The celebration in honor of the patron saint of lovers, St. Valentine, takes on greater meaning when you consider he is also the patron saint of epilepsy—a common neurological condition that causes seizures and affects nearly 3 million children and adults in the United States.
Medicine and religion have long been intertwined; however, medical practitioners were sometimes regarded skeptically in medieval times causing people to seek spiritual intervention for their illnesses. In addition, brain disorders in the 14th and 15th centuries were widely regarded as supernatural phenomena incited by evil spirits or the devil. Because many people believed their symptoms were the work of dark spiritual forces, it made sense for them to combat their perceived tormenters with an antidote to evil in the form of saints—in particular patron saints—who were believed to have restorative abilities for specific ailments.
Information on the origins of St. Valentine’s connection to epilepsy differs. Some accounts suggest he is connected to epilepsy because the name Valentine is similar to the German word for “fallen.” Epilepsy was once known as the “falling sickness” because some seizures caused a person to lose consciousness and fall. Still other legends propose that a 3rd century bishop named Valentine von Terni freed the son of a Roman orator from an epileptic seizure. The good news is, medical research and an increasing variety of scientifically proven therapies have improved the lives of many people living with epilepsy, significantly diminishing the need to turn to supernatural forces for respite!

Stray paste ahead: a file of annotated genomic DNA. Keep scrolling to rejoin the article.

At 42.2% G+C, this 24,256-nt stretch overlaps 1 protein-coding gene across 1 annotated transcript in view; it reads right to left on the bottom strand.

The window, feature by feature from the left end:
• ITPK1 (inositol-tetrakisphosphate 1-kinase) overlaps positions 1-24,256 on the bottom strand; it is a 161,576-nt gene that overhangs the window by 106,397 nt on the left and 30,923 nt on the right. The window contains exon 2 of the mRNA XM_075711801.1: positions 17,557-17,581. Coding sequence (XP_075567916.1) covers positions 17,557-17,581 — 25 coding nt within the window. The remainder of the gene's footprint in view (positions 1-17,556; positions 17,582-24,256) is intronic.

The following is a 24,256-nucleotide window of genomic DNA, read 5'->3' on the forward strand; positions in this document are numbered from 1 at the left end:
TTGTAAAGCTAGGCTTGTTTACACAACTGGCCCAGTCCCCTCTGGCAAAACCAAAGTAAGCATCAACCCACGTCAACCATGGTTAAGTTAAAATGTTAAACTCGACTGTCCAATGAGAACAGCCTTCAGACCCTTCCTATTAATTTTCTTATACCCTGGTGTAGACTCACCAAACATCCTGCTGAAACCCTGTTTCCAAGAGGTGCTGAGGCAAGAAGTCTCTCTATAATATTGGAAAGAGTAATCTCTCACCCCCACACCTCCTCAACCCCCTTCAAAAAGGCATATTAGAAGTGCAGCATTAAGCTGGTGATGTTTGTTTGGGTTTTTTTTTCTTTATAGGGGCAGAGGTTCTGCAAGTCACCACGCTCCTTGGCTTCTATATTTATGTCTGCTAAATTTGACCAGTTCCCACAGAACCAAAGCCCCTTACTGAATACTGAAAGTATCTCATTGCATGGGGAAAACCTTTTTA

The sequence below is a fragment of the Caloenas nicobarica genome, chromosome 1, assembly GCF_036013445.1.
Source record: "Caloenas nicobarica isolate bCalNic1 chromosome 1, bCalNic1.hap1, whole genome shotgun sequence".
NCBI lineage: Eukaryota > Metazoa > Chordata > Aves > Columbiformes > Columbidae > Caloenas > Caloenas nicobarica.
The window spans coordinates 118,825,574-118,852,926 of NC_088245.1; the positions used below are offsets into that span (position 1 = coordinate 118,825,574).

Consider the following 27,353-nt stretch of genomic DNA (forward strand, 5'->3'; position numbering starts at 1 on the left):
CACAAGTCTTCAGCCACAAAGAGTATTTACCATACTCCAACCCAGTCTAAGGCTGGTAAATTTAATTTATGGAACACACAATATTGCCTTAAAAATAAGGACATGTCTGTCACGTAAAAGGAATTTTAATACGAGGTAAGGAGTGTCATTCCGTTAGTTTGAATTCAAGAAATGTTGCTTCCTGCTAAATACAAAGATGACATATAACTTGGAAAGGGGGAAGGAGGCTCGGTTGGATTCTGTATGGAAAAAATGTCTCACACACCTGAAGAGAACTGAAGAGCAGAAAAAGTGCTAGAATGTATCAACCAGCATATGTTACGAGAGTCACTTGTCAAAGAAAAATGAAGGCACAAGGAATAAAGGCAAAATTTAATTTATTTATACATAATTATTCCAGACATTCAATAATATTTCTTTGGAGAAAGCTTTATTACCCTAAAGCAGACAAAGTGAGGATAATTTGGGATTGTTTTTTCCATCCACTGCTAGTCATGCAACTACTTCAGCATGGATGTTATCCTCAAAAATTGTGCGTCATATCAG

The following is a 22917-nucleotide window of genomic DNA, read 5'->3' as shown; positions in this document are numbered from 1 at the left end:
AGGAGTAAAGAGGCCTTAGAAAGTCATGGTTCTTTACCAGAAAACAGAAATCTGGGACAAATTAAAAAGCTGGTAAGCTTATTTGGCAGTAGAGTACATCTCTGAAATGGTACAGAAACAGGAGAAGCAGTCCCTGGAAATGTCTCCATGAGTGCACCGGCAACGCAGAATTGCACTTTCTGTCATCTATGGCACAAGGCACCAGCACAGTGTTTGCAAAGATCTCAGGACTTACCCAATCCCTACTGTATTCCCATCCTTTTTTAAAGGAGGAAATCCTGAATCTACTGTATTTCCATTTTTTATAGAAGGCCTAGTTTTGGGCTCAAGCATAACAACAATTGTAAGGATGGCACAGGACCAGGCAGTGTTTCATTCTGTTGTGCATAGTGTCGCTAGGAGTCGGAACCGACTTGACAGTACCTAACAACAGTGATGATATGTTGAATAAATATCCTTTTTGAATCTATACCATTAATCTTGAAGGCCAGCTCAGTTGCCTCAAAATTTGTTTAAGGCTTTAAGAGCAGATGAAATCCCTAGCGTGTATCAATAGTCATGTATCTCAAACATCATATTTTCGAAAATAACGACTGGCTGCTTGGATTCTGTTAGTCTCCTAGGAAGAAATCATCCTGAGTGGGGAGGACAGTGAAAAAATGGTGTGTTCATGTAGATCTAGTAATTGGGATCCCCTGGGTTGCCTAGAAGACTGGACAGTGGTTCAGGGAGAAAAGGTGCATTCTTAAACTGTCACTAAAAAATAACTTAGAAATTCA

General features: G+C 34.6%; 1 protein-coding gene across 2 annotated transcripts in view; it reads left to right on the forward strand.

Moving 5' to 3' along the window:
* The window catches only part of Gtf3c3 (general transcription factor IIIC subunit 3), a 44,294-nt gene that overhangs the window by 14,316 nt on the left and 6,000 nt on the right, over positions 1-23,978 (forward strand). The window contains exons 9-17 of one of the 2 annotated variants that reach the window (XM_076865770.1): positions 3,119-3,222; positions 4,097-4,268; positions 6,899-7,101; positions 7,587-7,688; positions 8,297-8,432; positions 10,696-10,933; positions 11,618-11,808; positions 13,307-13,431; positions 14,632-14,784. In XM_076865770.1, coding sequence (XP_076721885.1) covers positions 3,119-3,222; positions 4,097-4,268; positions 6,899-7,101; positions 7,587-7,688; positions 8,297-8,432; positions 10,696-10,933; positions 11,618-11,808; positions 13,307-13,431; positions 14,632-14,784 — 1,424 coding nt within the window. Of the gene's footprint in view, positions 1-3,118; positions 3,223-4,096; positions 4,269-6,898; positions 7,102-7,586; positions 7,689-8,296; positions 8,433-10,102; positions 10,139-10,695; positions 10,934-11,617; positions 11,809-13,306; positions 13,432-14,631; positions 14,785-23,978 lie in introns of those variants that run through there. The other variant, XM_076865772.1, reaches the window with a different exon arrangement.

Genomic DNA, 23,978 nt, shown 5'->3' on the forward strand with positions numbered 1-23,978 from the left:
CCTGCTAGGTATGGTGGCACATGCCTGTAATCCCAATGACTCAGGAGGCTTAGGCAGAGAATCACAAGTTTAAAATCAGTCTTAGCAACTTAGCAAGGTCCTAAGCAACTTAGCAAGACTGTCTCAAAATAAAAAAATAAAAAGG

So, in the wake of this Valentine’s Day, when all the sugar-coated, floral-scented hype has passed, remember that Valentine’s Day is not just for lovers. Today, medical research, an increasing variety of scientifically proven therapies, and programs and events like the National Walk for Epilepsy are helping to raise awareness and help people with epilepsy live to their fullest potential.